Publish date: 01 June 2022

The orthopaedics team has doubled the number of hip and knee operations carried out this year despite pandemic pressures, as the new Grafton Way Building (GWB) and a new model of care have significantly helped reduce patient waiting times. 

In the 12-month period since the move to GWB in April 2021, the team has carried out 1442 hip and knee procedures compared to 748 in 2019/2020. 

The team has also reduced the average length of time that patients stay in hospital from four days to two and a half for total hip replacements and from five days to three for total knee replacements. 

Several factors have contributed to the increased number of operations and reduced length of stay. 

The new building has a dedicated unit with ring-fenced beds and theatres for elective surgery, so theatres and beds are not appropriated for emergency care, as can happen at University College Hospital.  

A dedicated ward and theatres mean less delays and cancellations. Transit delays are avoided because patients are admitted to a ward located right next to theatres. The number of elective surgery beds has increased from 16 to 22 with the capacity to increase to 32 if needed. 

Two dedicated clinical nurse specialists meticulously plan for each patient to ensure there are no delays in admitting them and that they are prepared for what to expect before, during and after their operation. Alongside them are the expert physio and occupational therapists who quickly get patients up and confident walking so that they can be discharged home as soon as it is safe to do so. 

Surgeons use three Mako robots, funded by UCLH Charity, for 90 per cent of hip and knee operations. Robotic surgery means increased accuracy and less damage to surrounding tissue means patients experience less pain, and recover more quickly. 

UCLH works jointly with the Whittington Health NHS Trust to deliver orthopaedic services, with two joint consultant surgeon, three Whittington surgeons operating in the GWB theatres and one UCLH surgeon operating at the Whittington. Several anaesthetists and trainee surgeons also take part in operating lists at GWB. Day case orthopaedic surgery is carried out at the Whittington.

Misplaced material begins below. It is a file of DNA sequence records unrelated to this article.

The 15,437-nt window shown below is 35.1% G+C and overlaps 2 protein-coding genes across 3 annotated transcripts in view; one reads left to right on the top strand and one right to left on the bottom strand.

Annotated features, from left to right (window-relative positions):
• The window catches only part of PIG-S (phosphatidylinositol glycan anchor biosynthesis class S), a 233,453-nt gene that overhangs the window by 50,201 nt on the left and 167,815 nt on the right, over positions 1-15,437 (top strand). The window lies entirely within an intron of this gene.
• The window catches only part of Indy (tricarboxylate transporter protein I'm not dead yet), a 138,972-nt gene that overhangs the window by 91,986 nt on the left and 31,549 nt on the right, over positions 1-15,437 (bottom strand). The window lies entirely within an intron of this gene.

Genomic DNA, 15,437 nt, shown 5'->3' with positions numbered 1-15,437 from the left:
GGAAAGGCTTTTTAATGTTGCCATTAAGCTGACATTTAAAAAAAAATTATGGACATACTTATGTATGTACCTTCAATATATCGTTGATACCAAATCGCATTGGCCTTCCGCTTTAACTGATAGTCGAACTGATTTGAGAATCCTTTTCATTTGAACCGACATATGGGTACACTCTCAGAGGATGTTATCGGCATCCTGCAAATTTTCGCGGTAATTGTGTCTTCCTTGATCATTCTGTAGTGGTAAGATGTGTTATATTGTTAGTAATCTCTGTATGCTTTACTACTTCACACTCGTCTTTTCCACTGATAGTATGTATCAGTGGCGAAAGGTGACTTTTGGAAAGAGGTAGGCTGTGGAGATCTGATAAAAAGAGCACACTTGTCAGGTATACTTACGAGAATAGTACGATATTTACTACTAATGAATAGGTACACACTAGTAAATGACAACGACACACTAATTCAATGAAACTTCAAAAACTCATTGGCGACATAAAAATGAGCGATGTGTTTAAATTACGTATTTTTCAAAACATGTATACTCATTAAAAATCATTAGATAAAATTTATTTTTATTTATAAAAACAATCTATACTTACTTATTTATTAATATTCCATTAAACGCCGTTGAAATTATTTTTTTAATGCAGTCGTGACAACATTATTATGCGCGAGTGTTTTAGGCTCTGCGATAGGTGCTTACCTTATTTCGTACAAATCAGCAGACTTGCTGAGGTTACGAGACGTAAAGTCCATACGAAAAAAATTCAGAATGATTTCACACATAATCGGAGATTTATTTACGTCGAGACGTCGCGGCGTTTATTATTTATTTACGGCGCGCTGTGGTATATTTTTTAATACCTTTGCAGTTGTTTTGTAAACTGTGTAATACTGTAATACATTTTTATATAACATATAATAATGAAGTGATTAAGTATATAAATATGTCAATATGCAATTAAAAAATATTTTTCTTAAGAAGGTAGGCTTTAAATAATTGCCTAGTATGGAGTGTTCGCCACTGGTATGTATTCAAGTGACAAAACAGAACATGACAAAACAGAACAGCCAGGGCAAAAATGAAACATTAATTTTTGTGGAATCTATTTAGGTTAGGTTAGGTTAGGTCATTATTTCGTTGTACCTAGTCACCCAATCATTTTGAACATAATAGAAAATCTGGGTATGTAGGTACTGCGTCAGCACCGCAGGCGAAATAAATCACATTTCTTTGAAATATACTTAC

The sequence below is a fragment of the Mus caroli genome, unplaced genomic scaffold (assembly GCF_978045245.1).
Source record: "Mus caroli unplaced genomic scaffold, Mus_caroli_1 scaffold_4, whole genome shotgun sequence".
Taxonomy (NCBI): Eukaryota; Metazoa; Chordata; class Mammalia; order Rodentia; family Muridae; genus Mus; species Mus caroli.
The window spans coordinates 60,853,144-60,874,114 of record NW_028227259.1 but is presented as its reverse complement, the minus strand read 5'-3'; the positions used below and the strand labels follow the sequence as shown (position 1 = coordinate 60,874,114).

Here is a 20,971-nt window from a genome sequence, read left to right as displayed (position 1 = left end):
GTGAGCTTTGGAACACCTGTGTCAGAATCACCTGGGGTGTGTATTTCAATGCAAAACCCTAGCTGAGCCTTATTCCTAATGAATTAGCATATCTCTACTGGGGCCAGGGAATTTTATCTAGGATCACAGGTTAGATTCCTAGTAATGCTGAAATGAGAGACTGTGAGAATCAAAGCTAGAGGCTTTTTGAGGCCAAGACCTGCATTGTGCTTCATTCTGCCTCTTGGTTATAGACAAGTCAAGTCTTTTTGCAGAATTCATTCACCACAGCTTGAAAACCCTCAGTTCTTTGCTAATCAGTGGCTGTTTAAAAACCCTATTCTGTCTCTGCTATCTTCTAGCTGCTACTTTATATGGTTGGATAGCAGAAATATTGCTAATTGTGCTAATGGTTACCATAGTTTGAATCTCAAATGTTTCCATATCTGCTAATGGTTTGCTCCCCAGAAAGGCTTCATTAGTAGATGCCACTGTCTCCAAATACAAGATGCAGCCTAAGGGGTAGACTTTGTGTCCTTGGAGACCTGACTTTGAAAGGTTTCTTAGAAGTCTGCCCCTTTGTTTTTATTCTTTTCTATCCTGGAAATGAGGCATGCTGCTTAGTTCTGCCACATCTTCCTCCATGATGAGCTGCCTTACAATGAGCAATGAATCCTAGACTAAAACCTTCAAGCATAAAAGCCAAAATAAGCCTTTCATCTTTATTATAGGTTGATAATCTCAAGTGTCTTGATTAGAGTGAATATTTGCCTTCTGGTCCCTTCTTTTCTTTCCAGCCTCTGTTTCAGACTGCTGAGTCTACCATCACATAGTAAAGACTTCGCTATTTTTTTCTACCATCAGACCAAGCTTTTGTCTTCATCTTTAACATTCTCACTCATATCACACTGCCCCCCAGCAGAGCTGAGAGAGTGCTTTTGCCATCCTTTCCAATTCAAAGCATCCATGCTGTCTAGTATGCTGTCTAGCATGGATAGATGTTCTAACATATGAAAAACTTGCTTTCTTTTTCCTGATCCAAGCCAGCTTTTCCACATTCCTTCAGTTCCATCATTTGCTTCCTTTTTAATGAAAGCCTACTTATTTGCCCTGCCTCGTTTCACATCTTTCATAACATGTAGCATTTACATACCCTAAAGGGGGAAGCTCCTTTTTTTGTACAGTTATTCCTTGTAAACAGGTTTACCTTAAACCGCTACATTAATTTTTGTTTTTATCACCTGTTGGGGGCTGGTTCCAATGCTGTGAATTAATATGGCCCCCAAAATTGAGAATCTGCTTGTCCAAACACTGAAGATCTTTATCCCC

Consultant surgeon Mr Sam Oussedik, UCLH clinical director of trauma and orthopaedics said: “Doubling the number of hip and knee operations we carry out in a year has been an incredible team effort, combined with the excellent facilities that the University College Hospital Grafton Way Building provides. Orthopaedic surgery would often be cancelled if there were issues with a lack of beds in our hospitals. With our ring-fenced ward and theatres, we now avoid delays and cancellations.  

“Our dedicated clinical nurse specialists, physios and occupational therapists put a huge amount of work into preparing our patients for surgery and rehabilitating them afterwards and getting them back home quickly and safely. The reduced average length of stay allows the surgical teams to carry out more operations.” 

Anna Bruce, matron for surgical specialties, said: “The preparation prior to our patients coming in for their surgery is vital. This includes a detailed pre-assessment session with a nurse and an anaesthetist, attending ‘joint school’ which is now virtual since the start of the pandemic, and a telephone conversation with the therapy and nursing team. During the latter we will clearly set out expectations for patients that our plan will be to get them up and home as quickly as possible after their operation. We also make sure that they have all the right support at home and any issues are picked up before we admit them.” 

Geoff Bellingan, UCLH medical director, surgery and cancer board, said: “Congratulations to the whole of the elective orthopaedic team for this impressive and significant achievement, with everyone, including the admin staff, working together to make it happen. It is often hard to see the amount of effort that is put in because they make it look seamless. 

“It’s worth noting the high complexity of cases being treated within this reduced length of stay  – these were cases on hold throughout the pandemic, who are now being treated with appropriate work up and post-op care.” 

The vision for the GWB to reduce waiting times for elective surgery pre-dates the pandemic. However, funds from the Integrated Care System (ICS) area accelerator system for elective recovery have been used to further enhance what the team are able to deliver. 

Patient Mark Pittman had successful hip replacement surgery in the new Grafton Way Building.jpg
Patient Mark Pittman outside the Grafton Way Building where he had hip surgery

Patient case study 

Hairdresser, Mark Pittman, age 61, had a total hip replacement on 12th April. 

Mark said: “I hadn’t been in hospital since I was twelve years old so I didn’t really know what to expect and I have nothing to fault. The service was fantastic from start to finish. I was well communicated with the whole way through. I was up and walking with a crutch the afternoon of my surgery, went home the following day and started back at work two weeks later.” 

Read about this story in the Evening Standard.